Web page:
Although the generic term bakelite has become widely used to describe any thermosetting plastic material, there was also a trademark for the name when used to describe the specific material which was the real Bakelite (TM)
Bakelite, the world's first synthetic plastic, was developed between 1907 and 1909 by Leo Baekeland, a Belgian, by then living in the United States of America. When you see the spelling of his name, you get an idea where the inspiration for the name bakelite came from.
Dr Baekeland also made other inventions during his career as a research chemist, most notably he had already developed a photographic paper, for which he sold the patent to Eastman Kodak for a million dollars ($1,000,000)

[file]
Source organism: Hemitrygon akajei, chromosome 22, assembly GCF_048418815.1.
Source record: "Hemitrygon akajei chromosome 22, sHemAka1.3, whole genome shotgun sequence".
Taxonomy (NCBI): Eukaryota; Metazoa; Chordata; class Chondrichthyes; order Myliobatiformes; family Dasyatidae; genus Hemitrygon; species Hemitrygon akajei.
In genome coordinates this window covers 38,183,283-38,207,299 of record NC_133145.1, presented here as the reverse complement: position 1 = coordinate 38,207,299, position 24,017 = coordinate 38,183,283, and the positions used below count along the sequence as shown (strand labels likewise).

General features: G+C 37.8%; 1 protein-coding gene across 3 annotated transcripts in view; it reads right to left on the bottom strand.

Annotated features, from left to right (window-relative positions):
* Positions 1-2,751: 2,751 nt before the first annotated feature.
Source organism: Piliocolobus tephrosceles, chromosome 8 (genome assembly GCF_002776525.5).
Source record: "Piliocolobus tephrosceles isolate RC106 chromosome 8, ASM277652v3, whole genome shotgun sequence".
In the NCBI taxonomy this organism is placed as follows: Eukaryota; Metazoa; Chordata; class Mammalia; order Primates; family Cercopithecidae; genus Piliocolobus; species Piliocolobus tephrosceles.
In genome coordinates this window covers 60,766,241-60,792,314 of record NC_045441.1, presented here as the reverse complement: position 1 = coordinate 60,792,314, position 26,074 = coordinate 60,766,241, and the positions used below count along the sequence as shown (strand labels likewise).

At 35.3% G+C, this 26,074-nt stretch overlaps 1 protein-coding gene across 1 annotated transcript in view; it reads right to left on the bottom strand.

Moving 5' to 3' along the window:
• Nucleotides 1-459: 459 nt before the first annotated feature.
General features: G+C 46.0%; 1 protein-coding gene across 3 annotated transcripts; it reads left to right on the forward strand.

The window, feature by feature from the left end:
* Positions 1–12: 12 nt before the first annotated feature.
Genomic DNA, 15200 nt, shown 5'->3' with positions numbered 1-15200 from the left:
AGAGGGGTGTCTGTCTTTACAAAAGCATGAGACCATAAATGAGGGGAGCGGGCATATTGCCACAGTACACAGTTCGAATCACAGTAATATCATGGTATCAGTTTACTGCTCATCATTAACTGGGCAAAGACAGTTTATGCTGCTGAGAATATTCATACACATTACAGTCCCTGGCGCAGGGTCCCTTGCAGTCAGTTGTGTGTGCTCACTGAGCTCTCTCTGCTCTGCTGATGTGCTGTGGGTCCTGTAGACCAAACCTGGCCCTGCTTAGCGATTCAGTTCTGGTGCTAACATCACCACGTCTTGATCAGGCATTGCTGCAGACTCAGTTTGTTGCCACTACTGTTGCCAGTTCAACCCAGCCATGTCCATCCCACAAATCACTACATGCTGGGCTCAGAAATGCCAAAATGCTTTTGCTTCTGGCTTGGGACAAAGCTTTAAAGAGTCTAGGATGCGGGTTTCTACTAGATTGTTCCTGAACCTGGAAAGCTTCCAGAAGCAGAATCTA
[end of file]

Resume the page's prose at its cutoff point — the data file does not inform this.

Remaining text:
The importance of Bakelite was that it was the first material which could be shaped when heated and which held this shape when cooled again, a property which became known as thermoplastic.
This greatly extended the scope for mass producing products and was effectively the dawning of the Age of Plastics.